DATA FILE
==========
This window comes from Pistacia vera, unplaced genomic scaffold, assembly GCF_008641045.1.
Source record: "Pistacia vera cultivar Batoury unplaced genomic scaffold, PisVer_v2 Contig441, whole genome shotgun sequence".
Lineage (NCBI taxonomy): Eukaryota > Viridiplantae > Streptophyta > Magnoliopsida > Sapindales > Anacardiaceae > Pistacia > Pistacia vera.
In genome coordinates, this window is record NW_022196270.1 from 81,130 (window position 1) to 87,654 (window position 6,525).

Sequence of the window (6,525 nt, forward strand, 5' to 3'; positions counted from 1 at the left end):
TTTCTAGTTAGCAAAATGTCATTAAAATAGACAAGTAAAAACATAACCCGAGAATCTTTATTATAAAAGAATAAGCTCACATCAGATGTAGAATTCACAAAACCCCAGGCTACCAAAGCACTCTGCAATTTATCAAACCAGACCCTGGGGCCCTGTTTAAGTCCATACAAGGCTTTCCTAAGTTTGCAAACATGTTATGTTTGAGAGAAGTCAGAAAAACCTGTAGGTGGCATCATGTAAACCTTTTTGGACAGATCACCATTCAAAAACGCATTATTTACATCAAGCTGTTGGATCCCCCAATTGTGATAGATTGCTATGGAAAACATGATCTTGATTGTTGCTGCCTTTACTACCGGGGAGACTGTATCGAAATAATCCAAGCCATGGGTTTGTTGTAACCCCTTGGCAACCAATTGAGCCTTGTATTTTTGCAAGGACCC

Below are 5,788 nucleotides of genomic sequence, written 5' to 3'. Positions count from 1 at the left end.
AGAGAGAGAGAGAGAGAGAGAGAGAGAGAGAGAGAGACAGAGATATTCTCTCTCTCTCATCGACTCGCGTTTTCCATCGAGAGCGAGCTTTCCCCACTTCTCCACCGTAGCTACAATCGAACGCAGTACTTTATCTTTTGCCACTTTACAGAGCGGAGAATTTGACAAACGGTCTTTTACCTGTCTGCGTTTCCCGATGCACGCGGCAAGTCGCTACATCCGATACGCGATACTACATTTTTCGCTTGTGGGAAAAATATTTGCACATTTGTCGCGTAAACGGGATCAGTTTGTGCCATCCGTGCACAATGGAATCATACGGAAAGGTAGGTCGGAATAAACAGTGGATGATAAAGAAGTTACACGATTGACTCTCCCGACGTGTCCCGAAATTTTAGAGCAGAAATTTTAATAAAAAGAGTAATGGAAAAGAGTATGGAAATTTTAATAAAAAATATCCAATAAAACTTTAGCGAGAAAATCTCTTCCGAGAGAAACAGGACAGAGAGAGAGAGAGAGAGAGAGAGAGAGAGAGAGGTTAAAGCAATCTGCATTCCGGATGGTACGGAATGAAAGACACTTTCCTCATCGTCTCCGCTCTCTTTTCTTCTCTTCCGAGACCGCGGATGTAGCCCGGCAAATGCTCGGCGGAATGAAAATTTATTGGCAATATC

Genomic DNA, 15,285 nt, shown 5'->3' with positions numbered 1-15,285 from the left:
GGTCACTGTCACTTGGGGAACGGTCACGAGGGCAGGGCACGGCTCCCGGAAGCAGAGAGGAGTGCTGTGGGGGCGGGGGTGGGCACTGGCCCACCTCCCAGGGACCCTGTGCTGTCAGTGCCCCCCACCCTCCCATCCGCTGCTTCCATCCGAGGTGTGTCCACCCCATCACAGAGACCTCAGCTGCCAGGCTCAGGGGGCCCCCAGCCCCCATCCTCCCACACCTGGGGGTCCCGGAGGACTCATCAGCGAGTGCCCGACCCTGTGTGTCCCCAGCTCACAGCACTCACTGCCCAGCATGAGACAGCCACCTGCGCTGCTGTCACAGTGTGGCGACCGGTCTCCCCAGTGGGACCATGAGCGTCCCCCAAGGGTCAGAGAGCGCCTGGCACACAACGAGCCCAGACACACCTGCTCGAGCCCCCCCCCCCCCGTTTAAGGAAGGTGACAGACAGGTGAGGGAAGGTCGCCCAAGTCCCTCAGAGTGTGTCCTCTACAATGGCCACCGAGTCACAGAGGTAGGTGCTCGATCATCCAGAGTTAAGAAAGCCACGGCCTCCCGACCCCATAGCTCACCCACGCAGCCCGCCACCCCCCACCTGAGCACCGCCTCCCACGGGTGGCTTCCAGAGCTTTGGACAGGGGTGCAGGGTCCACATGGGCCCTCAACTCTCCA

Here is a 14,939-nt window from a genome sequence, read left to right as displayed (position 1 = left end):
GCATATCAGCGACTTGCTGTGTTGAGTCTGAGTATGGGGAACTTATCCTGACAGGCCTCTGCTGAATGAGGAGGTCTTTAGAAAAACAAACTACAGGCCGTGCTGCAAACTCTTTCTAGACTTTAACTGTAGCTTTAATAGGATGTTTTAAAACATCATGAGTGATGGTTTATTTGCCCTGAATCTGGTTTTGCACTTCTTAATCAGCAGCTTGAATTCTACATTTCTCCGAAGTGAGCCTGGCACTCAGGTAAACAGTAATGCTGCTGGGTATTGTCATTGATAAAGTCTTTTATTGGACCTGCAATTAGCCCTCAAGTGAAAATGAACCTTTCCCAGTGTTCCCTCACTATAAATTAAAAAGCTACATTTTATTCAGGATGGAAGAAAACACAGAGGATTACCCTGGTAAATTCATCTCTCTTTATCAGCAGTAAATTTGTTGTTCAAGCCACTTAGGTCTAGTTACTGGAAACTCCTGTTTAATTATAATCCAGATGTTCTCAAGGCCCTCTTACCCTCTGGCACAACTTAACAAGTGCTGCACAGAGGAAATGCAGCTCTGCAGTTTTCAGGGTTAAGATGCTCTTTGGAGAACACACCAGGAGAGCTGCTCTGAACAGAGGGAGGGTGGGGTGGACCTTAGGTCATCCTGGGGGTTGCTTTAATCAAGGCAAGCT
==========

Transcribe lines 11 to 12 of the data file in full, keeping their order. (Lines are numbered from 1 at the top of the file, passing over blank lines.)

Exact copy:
Here is a 14,939-nt window from a genome sequence, read left to right as displayed (position 1 = left end):
GCATATCAGCGACTTGCTGTGTTGAGTCTGAGTATGGGGAACTTATCCTGACAGGCCTCTGCTGAATGAGGAGGTCTTTAGAAAAACAAACTACAGGCCGTGCTGCAAACTCTTTCTAGACTTTAACTGTAGCTTTAATAGGATGTTTTAAAACATCATGAGTGATGGTTTATTTGCCCTGAATCTGGTTTTGCACTTCTTAATCAGCAGCTTGAATTCTACATTTCTCCGAAGTGAGCCTGGCACTCAGGTAAACAGTAATGCTGCTGGGTATTGTCATTGATAAAGTCTTTTATTGGACCTGCAATTAGCCCTCAAGTGAAAATGAACCTTTCCCAGTGTTCCCTCACTATAAATTAAAAAGCTACATTTTATTCAGGATGGAAGAAAACACAGAGGATTACCCTGGTAAATTCATCTCTCTTTATCAGCAGTAAATTTGTTGTTCAAGCCACTTAGGTCTAGTTACTGGAAACTCCTGTTTAATTATAATCCAGATGTTCTCAAGGCCCTCTTACCCTCTGGCACAACTTAACAAGTGCTGCACAGAGGAAATGCAGCTCTGCAGTTTTCAGGGTTAAGATGCTCTTTGGAGAACACACCAGGAGAGCTGCTCTGAACAGAGGGAGGGTGGGGTGGACCTTAGGTCATCCTGGGGGTTGCTTTAATCAAGGCAAGCT